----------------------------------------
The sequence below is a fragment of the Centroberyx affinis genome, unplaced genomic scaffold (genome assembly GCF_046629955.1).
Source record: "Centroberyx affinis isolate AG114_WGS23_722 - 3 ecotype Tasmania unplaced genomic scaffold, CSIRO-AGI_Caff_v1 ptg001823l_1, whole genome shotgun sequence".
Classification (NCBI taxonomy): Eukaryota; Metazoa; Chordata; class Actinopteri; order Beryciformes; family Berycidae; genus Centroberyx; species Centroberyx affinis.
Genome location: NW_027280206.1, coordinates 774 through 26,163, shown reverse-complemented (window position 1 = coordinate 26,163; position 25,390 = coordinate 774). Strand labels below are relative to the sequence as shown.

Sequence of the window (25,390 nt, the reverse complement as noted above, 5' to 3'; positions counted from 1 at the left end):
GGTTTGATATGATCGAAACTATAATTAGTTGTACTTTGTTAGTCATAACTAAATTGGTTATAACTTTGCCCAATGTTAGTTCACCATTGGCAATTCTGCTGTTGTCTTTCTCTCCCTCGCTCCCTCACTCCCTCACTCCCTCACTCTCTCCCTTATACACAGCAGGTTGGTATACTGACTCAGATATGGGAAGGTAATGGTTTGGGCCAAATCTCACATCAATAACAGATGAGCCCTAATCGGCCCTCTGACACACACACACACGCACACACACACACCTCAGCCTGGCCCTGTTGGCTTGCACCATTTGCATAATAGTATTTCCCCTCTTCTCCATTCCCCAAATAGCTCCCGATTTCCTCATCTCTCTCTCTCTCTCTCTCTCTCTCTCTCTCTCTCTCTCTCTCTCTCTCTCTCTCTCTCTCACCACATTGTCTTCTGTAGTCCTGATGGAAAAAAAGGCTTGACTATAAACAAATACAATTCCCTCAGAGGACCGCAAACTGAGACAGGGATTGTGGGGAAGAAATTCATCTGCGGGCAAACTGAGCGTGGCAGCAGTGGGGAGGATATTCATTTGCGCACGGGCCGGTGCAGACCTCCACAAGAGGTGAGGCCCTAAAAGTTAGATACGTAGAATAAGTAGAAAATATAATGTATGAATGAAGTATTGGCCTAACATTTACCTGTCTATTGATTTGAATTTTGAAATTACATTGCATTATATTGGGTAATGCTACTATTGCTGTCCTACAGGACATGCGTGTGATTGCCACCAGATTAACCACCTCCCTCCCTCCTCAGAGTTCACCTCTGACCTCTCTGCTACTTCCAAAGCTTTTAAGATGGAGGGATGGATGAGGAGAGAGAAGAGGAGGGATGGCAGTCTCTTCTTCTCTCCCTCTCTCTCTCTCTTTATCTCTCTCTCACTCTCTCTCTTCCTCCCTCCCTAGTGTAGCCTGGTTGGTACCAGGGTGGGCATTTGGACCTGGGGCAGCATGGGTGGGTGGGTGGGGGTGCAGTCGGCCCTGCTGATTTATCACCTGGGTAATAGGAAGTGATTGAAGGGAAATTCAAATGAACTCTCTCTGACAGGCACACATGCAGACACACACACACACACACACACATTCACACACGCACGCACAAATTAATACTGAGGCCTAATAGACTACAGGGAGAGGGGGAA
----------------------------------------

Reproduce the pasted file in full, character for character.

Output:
The sequence below is a fragment of the Centroberyx affinis genome, unplaced genomic scaffold (genome assembly GCF_046629955.1).
Source record: "Centroberyx affinis isolate AG114_WGS23_722 - 3 ecotype Tasmania unplaced genomic scaffold, CSIRO-AGI_Caff_v1 ptg001823l_1, whole genome shotgun sequence".
Classification (NCBI taxonomy): Eukaryota; Metazoa; Chordata; class Actinopteri; order Beryciformes; family Berycidae; genus Centroberyx; species Centroberyx affinis.
Genome location: NW_027280206.1, coordinates 774 through 26,163, shown reverse-complemented (window position 1 = coordinate 26,163; position 25,390 = coordinate 774). Strand labels below are relative to the sequence as shown.

Sequence of the window (25,390 nt, the reverse complement as noted above, 5' to 3'; positions counted from 1 at the left end):
GGTTTGATATGATCGAAACTATAATTAGTTGTACTTTGTTAGTCATAACTAAATTGGTTATAACTTTGCCCAATGTTAGTTCACCATTGGCAATTCTGCTGTTGTCTTTCTCTCCCTCGCTCCCTCACTCCCTCACTCCCTCACTCTCTCCCTTATACACAGCAGGTTGGTATACTGACTCAGATATGGGAAGGTAATGGTTTGGGCCAAATCTCACATCAATAACAGATGAGCCCTAATCGGCCCTCTGACACACACACACACGCACACACACACACCTCAGCCTGGCCCTGTTGGCTTGCACCATTTGCATAATAGTATTTCCCCTCTTCTCCATTCCCCAAATAGCTCCCGATTTCCTCATCTCTCTCTCTCTCTCTCTCTCTCTCTCTCTCTCTCTCTCTCTCTCTCTCTCTCTCTCTCTCACCACATTGTCTTCTGTAGTCCTGATGGAAAAAAAGGCTTGACTATAAACAAATACAATTCCCTCAGAGGACCGCAAACTGAGACAGGGATTGTGGGGAAGAAATTCATCTGCGGGCAAACTGAGCGTGGCAGCAGTGGGGAGGATATTCATTTGCGCACGGGCCGGTGCAGACCTCCACAAGAGGTGAGGCCCTAAAAGTTAGATACGTAGAATAAGTAGAAAATATAATGTATGAATGAAGTATTGGCCTAACATTTACCTGTCTATTGATTTGAATTTTGAAATTACATTGCATTATATTGGGTAATGCTACTATTGCTGTCCTACAGGACATGCGTGTGATTGCCACCAGATTAACCACCTCCCTCCCTCCTCAGAGTTCACCTCTGACCTCTCTGCTACTTCCAAAGCTTTTAAGATGGAGGGATGGATGAGGAGAGAGAAGAGGAGGGATGGCAGTCTCTTCTTCTCTCCCTCTCTCTCTCTCTTTATCTCTCTCTCACTCTCTCTCTTCCTCCCTCCCTAGTGTAGCCTGGTTGGTACCAGGGTGGGCATTTGGACCTGGGGCAGCATGGGTGGGTGGGTGGGGGTGCAGTCGGCCCTGCTGATTTATCACCTGGGTAATAGGAAGTGATTGAAGGGAAATTCAAATGAACTCTCTCTGACAGGCACACATGCAGACACACACACACACACACACACATTCACACACGCACGCACAAATTAATACTGAGGCCTAATAGACTACAGGGAGAGGGGGAA